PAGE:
1950’s research (primarily on NASA and space travel, late 1950’s).
”Listen now,” said the NBC radio network announcer on the night of October 4, 1957, “for the sound that forever separates the old from the new” (Dickson 1). Communist space probe, Sputnik, was launched by the Soviet Union on October 4, 1957. This instigated a scare among the American people. However, it began a new era, the era of space exploration. During 1957 and 1958 life for the average American was hesitant yet revolutionary because the actual ability of taking part in space exploration was becoming a reality.
The vast majority of people living today, at the beginning of the twenty-first century, were born after Sputnik was launched and may be unaware of the degree to which it helped shape life as we know it (Dickson 1). However, to fully grip the concept of the effect that the deployment of Sputnik caused, Simon Ra-mo, space pioneer, said “the American response to the accomplishment of the Soviet Union was comparable to the reaction I could remember to Lindberghs landing in France, the Japanese bombing of Pearl Harbor and Franklin D. Roosevelts expiration.”The reactions of the general American public were those of uncertainty and hesitance. Therefore, fear was a predominant emotion that the American public felt. Nevertheless, Sputnik wasn’t launched as an attack of any sort. Sputnik was designed to take part in space travel, an unthinkable and beyond-belief idea of the 1950s, and any other preceding time. Sergei P. Karole was the “discoverer” of Sputnik. He proposed launching and creating the space satellite to further pursue studies for space travel. The launch of Sputnik initiated the “Space Race”, a race between the two sides for domination of space.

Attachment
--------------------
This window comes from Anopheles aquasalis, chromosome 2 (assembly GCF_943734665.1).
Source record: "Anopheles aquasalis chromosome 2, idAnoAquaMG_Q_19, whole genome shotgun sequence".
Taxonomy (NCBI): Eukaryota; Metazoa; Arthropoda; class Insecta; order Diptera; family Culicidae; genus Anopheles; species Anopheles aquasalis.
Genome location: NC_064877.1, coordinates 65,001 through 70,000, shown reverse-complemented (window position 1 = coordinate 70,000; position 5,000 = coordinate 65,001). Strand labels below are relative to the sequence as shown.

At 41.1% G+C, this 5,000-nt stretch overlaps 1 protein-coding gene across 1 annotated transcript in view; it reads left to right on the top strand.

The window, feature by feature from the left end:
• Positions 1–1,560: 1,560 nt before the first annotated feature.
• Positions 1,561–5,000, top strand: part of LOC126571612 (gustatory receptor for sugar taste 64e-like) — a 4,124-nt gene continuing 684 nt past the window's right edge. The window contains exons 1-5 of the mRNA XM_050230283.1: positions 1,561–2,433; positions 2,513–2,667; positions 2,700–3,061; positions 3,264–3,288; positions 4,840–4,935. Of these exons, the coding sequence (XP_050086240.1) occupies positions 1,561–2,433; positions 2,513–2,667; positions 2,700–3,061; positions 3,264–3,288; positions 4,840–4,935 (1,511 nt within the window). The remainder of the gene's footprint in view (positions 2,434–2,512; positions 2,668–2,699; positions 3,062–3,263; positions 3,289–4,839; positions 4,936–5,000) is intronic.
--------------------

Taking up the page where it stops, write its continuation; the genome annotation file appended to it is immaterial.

Conversely, the Sputnik launch led directly to the creation of National Aeronautics and Space Administration (NASA). In July 1958, Congress passed the National Aeronautics and Space Act (commonly called the “Space Act”), which created NASA as of October 1, 1958 (Sputnik). The world was changing. America was changing. Cold War anxiety was rising (Lev 173). America was behind the Soviet Union in space exploration. This furthermore upheld the anxiety for the race of technology. However, instead of panicking, NASA retaliated with the launch of Explorer 1, in January 1958. Explorer 1 was the first successful U.S. satellite (Bradley). Explorer 1 revolved around Earth in a looping orbit that took it as close as 354 kilometers (220 miles) to Earth and as far as 2,515 kilometers (1,563 miles) (Conway). It made one orbit every 114.8 minutes, a total of 12.54 orbits per day. The U.S. proved to be a formidable opponent for the Soviet Union. The Space Race was only starting.
An undeniable effect of the initiation of the Space Race was that it revolutionized America’s ordinary, daily life. The long term effects of the space race on Nebraska and other regions of the country came in the way the space race changed the educational system and the imaginations of our people (Space). A greater emphasis was put on science and arithmatic in U.S. educational systems. Funds were put into more science and arithmatic courses for students in the educational system. The launch of the Space Race was simply ground-breaking. It affected the United States, rather the world, as a whole. It impacted various aspects of everyday life; it wasn’t just limited to the science/space department. It was truly revolutionary.
Altogether, the launch of Sputnik forever revolutionized not just America, but the whole world. Space exploration, being a science-fiction, was transformed into a science, an actuality. Explorer 1 was just the beginning. The American public knew technological advances were upon them. They were, however, hesitant of such phenomena, such as space travel, but experiencing the launch of Sputnik in 1957 forever changed a person’s outlook on the world; nothing was impossible. The everlasting effects of the launch of the Space Age and creation of NASA are distinguished throughout the veins of American culture today.